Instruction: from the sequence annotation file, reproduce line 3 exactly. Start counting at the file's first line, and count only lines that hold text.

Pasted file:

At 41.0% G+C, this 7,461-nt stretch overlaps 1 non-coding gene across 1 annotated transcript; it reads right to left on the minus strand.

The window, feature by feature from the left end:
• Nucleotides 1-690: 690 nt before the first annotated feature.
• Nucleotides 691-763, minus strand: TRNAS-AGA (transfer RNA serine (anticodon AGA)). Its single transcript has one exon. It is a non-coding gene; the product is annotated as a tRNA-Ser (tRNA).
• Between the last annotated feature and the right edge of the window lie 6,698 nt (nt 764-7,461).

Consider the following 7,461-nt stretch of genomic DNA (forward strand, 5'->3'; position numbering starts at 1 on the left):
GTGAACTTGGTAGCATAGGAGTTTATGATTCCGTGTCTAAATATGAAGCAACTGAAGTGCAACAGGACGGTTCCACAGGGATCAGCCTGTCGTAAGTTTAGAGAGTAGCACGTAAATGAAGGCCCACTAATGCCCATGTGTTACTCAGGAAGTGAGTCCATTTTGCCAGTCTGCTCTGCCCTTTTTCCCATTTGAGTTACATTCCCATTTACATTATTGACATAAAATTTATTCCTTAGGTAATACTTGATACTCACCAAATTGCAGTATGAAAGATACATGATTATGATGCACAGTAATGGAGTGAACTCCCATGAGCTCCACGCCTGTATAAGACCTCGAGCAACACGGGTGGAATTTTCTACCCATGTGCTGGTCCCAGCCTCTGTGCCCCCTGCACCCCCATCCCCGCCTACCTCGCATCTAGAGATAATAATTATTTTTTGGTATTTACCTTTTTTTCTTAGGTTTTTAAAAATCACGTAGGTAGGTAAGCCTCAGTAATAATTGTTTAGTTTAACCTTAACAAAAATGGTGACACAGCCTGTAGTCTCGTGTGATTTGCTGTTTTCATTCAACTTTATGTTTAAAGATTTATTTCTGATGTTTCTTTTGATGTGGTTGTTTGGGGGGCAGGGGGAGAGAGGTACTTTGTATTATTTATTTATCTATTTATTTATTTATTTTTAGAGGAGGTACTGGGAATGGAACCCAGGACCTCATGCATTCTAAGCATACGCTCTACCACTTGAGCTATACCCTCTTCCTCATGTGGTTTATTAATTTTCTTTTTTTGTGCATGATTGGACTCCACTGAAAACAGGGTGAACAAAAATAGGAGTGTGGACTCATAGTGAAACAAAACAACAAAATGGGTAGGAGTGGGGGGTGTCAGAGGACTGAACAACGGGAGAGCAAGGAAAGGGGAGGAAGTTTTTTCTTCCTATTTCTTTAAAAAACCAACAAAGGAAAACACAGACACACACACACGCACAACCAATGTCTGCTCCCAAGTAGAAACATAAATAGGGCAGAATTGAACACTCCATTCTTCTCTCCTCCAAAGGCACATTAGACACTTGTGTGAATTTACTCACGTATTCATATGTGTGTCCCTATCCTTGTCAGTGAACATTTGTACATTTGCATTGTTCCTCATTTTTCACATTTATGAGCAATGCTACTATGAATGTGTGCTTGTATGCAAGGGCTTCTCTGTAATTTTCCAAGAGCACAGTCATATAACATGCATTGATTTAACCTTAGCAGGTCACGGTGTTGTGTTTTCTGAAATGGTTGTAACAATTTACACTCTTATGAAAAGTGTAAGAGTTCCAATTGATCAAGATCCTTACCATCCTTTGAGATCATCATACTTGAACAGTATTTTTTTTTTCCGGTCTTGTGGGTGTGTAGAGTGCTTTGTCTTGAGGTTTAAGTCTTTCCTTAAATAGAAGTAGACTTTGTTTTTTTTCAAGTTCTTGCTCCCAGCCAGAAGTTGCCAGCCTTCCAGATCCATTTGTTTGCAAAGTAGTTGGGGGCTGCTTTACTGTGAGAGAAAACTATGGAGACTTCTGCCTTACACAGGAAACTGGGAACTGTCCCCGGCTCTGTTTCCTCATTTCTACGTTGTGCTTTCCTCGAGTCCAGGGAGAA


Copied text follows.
• Nucleotides 1-690: 690 nt before the first annotated feature.